It seems that the school's "easy pass" system is geared to give struggling seniors essentially free credits so to graduate them despite being academically unprepared. Juan Gonzalez of the Daily News exposed this in his article back in April and showed massive fraud when it came to awarding credits. I also summarized the problems at John Dewey High School in my May post as well. Since then the local CBS affiliate has reported that the DOE has decided to "circle the wagons" and protect the school's administration while allowing their highly questionable credit recovery system called "easy pass" by critics to artificially inflate the graduation rate. In fact, the local CBS affiliate has claimed that the Chancellor refuses to talk about why she has failed to remove the school's Principal and has now employed a personal bodyguard to shoo away their reporters who wanted her to explain her decision to leave the school administration in place.
It seems that the Principal Kathleen Elvin is very vindictive and according to the New York Post retaliated against staff by giving half the school's teachers failing grades. Of the 101 teachers on staff, 16 were rated "ineffective" and 35 were rated "developing". By contrast, only 8% of the teachers citywide were rated "ineffective or developing". Interestingly the school was rated "effective" on the State tests but the terrible observation reports lowered the teacher evaluation grades. One teacher was quoted that "She has a personal vendetta against the teachers and is using the observations as a weapon against the teachers to force them to leave or retire". Interestingly, in the school snapshot a majority of teachers do not believe that the Principal is an effective manager and the union grievance director called the poor rating a "red flag".
This is just another case of a bad Principal being protected by the DOE and a Chancellor that can't see the forest for the trees as the OSI investigation drags on with no report of the alleged educational fraud at John Dewey High School in Brooklyn..
This week I was grading the Earth Science Regents for many of the schools in Queens. During the grading, I observed two very important things. First, approximately 33% of the graders were not certified in Earth Science yet they were selected to grade the Earth Science Regents and were even selected for per session grading. Second, many of the schools graded that had poor Regents results had one thing in common. Few of the school's students had a certified Earth Science teacher instructing them! By contrast, schools that had a full complement of Earth Science teachers showed a much higher Regents passing percentage. That got me thinking if some of these graders, who were uncertified in Earth Science, did not properly credit some student answers because of the grader's lack of knowledge of the subject and this resulted in the student received a failing 63% or 64% on the Regents rather than a passing grade of 65%? The question is how can the use of uncertified teachers instructing and grading students be condoned by the DOE leadership in their "children first" policy? The simple answer is the DOE doesn't care.
An organization that really believes in putting student first would demand that every teacher be certified in the subject they are teaching in. A teacher who has deep curriculum and subject knowledge is a prerequisite for real student academic achievement. Moreover, a certified teacher provides the necessary information for a student to fully understand and not memorize subject material as is done in too many schools. However, as I have traveled through the Queens high schools, I saw schools like Martin Van Buren, Richmond Hill, Long Island City, Newtown, and Bryant high schools without a certified Earth Science teacher on staff. Further, many other schools had uncertified teachers teaching nearly full Earth Science schedules rather than hire the Earth Science teachers available in the ATR pool.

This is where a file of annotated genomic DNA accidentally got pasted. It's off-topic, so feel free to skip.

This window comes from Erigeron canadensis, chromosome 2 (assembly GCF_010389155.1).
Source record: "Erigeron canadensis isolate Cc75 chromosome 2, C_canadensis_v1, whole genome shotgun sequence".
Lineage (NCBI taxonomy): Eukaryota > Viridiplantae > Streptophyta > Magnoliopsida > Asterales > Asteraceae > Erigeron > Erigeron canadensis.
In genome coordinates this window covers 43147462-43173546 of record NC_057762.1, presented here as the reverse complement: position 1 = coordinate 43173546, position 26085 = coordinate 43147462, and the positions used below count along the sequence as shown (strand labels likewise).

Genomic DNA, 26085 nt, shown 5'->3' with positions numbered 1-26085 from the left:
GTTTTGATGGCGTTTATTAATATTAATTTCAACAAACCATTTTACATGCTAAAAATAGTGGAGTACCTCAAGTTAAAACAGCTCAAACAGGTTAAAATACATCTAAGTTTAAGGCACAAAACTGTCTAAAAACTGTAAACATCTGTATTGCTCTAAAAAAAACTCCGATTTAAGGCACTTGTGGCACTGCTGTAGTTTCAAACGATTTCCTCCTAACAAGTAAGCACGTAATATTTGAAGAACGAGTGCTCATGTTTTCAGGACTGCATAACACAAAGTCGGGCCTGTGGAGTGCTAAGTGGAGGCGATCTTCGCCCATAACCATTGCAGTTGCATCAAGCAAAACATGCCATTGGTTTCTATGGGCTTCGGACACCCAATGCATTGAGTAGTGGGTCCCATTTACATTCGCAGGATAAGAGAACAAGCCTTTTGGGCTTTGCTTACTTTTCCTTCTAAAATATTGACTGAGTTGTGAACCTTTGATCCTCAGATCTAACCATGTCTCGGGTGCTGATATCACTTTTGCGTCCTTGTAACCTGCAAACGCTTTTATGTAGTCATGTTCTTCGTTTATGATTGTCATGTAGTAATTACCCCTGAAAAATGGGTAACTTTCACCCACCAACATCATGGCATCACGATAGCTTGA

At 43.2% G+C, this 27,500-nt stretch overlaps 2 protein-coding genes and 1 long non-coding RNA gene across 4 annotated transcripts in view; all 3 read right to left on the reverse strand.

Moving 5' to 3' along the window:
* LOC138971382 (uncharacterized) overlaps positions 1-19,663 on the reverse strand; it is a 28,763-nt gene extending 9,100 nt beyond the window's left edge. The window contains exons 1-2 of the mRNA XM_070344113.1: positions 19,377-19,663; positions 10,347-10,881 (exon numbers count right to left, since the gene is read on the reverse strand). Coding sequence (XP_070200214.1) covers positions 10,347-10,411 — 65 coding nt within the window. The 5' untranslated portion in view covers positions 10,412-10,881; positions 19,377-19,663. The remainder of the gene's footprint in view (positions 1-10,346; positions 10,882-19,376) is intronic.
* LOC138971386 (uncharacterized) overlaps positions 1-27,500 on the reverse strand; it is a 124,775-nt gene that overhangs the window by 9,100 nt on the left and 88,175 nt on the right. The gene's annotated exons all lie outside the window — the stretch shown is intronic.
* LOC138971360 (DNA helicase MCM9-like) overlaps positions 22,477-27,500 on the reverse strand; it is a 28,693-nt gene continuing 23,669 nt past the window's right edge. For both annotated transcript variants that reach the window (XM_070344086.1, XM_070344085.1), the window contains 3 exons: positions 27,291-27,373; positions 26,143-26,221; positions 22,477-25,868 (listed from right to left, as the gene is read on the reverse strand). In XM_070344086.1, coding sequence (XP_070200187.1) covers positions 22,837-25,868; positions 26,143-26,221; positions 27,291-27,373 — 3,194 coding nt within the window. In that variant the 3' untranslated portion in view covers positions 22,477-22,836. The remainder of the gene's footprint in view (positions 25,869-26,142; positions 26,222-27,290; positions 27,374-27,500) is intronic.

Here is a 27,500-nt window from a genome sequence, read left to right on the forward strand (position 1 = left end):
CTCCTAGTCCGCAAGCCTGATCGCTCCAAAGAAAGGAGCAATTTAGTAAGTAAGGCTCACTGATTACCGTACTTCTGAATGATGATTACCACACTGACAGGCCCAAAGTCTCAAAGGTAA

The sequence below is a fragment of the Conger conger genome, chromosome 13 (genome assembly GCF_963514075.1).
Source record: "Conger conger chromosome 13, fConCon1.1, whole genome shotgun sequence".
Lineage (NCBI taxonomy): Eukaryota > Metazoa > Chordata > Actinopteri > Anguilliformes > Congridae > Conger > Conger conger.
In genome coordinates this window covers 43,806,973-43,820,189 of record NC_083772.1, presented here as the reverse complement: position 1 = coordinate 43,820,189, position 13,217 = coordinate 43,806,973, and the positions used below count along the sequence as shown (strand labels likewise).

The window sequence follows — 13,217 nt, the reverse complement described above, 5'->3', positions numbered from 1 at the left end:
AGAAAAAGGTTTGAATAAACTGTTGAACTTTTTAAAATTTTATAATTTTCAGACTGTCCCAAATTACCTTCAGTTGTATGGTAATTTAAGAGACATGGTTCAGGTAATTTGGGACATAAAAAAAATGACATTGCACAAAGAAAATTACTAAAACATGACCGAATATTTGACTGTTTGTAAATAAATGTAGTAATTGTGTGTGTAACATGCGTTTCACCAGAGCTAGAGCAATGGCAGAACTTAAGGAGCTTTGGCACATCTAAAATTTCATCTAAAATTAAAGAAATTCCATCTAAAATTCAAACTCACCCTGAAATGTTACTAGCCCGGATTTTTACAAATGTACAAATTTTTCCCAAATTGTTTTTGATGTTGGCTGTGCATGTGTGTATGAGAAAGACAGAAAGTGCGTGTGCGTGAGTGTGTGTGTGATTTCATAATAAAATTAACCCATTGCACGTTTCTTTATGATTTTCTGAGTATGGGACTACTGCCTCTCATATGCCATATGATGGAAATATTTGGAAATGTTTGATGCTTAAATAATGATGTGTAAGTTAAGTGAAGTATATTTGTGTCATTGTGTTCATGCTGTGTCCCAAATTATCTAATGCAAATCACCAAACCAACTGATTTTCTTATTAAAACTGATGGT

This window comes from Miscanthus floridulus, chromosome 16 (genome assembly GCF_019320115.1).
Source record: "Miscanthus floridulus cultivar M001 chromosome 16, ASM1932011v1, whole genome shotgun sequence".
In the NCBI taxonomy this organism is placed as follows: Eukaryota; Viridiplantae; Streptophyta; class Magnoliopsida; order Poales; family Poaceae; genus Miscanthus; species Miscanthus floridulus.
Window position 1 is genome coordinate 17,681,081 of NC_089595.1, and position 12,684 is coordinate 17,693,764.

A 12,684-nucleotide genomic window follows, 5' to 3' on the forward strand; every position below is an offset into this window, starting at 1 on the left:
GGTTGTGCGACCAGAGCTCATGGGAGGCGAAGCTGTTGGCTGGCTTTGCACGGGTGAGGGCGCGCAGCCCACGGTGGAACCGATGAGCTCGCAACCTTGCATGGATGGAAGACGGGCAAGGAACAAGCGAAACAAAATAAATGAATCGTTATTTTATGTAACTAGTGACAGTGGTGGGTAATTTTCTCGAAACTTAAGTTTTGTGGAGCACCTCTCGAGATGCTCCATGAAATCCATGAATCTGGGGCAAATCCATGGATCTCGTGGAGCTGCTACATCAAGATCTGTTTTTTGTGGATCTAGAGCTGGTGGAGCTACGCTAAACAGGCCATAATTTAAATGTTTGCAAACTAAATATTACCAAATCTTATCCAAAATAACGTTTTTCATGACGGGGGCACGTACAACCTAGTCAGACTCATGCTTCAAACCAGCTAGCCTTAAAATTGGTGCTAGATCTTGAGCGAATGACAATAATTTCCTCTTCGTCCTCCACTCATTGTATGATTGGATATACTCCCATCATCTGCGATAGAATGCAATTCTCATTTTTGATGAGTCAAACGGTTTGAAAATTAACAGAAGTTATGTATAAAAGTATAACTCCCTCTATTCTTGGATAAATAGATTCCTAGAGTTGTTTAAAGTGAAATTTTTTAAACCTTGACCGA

Many of the Bloomberg small schools had not emphasized Earth Science and pushed students to take Chemistry and Physics instead. The result was disastrous as many students failed the higher level and much harder Sciences and eventually these schools had the teachers teaching Earth Science. Now that many of these schools have Earth Science, they have not hired certified Earth Science teachers to teach it. The DOE allows this by accepting the false claim that there are no Earth Science teachers available. True, few newbie teachers are certified in Earth Science but in Queens alone there are 6 experienced Earth Science teachers in excess but because they are expensive, no school is willing to pick up their salary, thanks to "fair student funding".
When I hear that the disappointing Chancellor, Carmen Farina, wants "effective teachers in the classroom" I can only laugh because under the DOE its hiring the "cheapest and not the best teachers" that count and its all about the money and not what's best for the children's academic achievement that is most important. Until this policy changes the New York City schools are doomed for failure.
All over the City, ATRs who rotate were handed their "unsatisfactory" ratings by the ATR field supervisor, otherwise known as the field assassin. Many of these "U" ratings are undeserved and are based upon "flyby" observations that have little relevance to a real observation.
Too many times do I hear that ATRs are being observed and rated in classrooms that they have no knowledge of the students or their academic abilities. Moreover, quite a few ATRs are being rated and observed outside their subject area. Finally, the field assassin's "plan of assistance" is a farce and offers no real support to the ATR. In fact, its used as a weapon to terminate the ATR.
The field assassin claims they are there to assist the ATR in landing a permanent position and to support their pedagogy. However, the truth is very much different. Many of the field assassins impose impossible standards on the ATR, like requiring Danielson and Common Core requirements and demanding differentiation in the lesson plan when the ATR has no clue what the academic abilities of the students are. Further, they demand "rigor" but if the lesson is too difficult for the students, the field assassin "U" rates the lesson. Of course, if the lesson lacks "rigor", the lesson is "U" rated for not being rigorous enough. A no-win situation.